Prescription Opioids and Economic Hardship in France
Michel Goldman and
No 22-1388, TSE Working Papers from Toulouse School of Economics (TSE)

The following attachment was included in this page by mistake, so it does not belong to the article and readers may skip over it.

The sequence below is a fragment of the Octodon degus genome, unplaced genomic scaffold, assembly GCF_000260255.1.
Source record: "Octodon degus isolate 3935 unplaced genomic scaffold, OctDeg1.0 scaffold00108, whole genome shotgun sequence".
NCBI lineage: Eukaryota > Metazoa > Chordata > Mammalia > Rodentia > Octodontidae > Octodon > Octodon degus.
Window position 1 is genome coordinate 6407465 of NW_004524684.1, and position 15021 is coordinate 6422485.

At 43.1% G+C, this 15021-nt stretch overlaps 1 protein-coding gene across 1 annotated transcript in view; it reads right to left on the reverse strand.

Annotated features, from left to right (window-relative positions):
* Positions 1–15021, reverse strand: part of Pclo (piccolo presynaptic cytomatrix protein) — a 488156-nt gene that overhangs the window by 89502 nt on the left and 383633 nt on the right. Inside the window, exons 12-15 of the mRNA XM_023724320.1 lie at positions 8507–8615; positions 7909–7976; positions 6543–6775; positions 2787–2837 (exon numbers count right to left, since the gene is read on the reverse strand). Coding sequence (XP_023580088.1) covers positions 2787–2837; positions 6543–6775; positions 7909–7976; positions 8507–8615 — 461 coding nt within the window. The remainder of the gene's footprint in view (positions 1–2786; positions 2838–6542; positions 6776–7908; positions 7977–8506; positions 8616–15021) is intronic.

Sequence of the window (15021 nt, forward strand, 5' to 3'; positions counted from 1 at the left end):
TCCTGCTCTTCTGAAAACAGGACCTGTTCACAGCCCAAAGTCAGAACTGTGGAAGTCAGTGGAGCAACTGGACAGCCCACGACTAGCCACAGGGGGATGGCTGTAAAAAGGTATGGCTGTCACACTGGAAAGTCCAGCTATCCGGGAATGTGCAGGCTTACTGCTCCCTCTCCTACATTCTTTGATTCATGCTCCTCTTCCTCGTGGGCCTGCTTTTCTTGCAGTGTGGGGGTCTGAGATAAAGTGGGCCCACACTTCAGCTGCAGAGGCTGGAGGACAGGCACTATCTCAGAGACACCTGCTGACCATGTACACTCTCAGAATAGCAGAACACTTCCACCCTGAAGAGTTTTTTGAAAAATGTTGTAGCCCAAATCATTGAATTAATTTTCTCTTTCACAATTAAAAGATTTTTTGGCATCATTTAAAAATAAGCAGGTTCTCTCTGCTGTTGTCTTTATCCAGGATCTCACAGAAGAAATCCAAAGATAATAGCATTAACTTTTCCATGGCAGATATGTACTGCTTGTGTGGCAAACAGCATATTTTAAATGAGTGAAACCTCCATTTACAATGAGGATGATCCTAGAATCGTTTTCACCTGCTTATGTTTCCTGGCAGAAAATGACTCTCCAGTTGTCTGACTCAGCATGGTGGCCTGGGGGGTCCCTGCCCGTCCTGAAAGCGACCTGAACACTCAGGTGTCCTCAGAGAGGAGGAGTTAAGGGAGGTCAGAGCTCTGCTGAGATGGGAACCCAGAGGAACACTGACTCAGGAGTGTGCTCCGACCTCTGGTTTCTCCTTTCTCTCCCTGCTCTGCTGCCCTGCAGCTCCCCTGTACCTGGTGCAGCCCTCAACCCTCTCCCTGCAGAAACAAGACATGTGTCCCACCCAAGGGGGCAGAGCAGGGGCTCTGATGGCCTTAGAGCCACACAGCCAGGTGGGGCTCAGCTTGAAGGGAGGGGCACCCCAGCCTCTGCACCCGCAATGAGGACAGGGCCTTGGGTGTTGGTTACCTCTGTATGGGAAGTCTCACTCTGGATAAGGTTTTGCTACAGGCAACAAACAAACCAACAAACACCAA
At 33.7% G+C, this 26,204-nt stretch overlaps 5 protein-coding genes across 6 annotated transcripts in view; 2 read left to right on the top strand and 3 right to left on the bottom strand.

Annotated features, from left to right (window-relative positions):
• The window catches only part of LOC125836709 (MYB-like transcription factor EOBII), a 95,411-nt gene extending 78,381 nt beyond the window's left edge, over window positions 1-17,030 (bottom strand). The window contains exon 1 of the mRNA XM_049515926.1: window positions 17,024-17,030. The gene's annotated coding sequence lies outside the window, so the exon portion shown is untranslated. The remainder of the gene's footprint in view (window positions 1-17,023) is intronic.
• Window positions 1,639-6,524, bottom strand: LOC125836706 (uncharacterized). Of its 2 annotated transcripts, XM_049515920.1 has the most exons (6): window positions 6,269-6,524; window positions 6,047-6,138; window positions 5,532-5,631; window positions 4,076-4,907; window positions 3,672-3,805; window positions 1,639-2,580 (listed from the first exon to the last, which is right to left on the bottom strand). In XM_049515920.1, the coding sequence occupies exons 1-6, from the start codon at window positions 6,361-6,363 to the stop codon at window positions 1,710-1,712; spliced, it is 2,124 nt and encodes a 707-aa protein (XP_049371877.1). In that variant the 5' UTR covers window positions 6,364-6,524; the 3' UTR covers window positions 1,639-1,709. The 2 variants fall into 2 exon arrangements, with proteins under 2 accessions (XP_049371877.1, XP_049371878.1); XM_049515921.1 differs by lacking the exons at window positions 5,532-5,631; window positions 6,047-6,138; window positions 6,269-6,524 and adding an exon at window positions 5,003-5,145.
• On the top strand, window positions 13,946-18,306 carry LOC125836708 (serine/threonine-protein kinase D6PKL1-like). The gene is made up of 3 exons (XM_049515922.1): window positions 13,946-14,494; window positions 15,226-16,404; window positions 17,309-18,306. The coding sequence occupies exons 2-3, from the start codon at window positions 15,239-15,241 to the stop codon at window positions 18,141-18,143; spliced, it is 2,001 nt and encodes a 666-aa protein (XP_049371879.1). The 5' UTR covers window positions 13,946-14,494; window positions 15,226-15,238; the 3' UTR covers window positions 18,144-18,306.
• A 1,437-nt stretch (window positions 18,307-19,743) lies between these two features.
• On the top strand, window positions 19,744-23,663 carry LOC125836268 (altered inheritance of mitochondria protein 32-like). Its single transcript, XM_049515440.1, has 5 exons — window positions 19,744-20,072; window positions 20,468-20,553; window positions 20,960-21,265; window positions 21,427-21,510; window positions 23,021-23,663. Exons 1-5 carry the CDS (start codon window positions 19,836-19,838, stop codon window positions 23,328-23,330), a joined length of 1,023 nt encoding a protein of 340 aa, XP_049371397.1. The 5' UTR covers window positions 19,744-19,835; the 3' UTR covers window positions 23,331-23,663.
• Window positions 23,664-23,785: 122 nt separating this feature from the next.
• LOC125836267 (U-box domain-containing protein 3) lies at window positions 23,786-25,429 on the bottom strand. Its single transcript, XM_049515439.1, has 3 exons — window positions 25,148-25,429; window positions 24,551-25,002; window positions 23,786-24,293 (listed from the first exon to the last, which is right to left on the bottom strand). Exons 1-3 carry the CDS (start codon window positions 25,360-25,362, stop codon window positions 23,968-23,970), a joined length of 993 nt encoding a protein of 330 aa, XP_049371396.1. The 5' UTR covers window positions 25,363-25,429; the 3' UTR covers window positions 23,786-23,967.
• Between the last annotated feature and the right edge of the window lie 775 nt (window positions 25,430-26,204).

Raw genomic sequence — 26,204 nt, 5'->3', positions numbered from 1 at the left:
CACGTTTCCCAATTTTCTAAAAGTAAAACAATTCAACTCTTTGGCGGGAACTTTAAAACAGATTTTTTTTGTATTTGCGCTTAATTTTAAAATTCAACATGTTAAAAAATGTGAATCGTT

This paper studies how opioid analgesic sales are empirically related to socioeconomic disparities in France, with a focus on poverty. This analysis is made possible using the OpenHealth database, which provides retail sales data for opioid analgesics available on the French market. We exploit firm-level data for each of the 94 departments in Metropolitan France between 2008 and 2017. We show that increases in the poverty rate are associated with increases in sales: a one percentage point increase in poverty is associated with approximately a five percent increase in mild opioid sales. Our analysis further shows that opioid sales are positively related to the share of middle-aged people and individuals with basic education only, while they are negatively related to population density. The granularity and longitudinal nature of these data allow us to control for a large pool of potential confounding factors. Our results suggest that additional interventions should be more intensively addressed towards the most deprived areas. We conclude that a combination of policies aimed at improving economic prospects and strictly monitoring access to opioid medications would be beneficial for reducing opioid-related harm.
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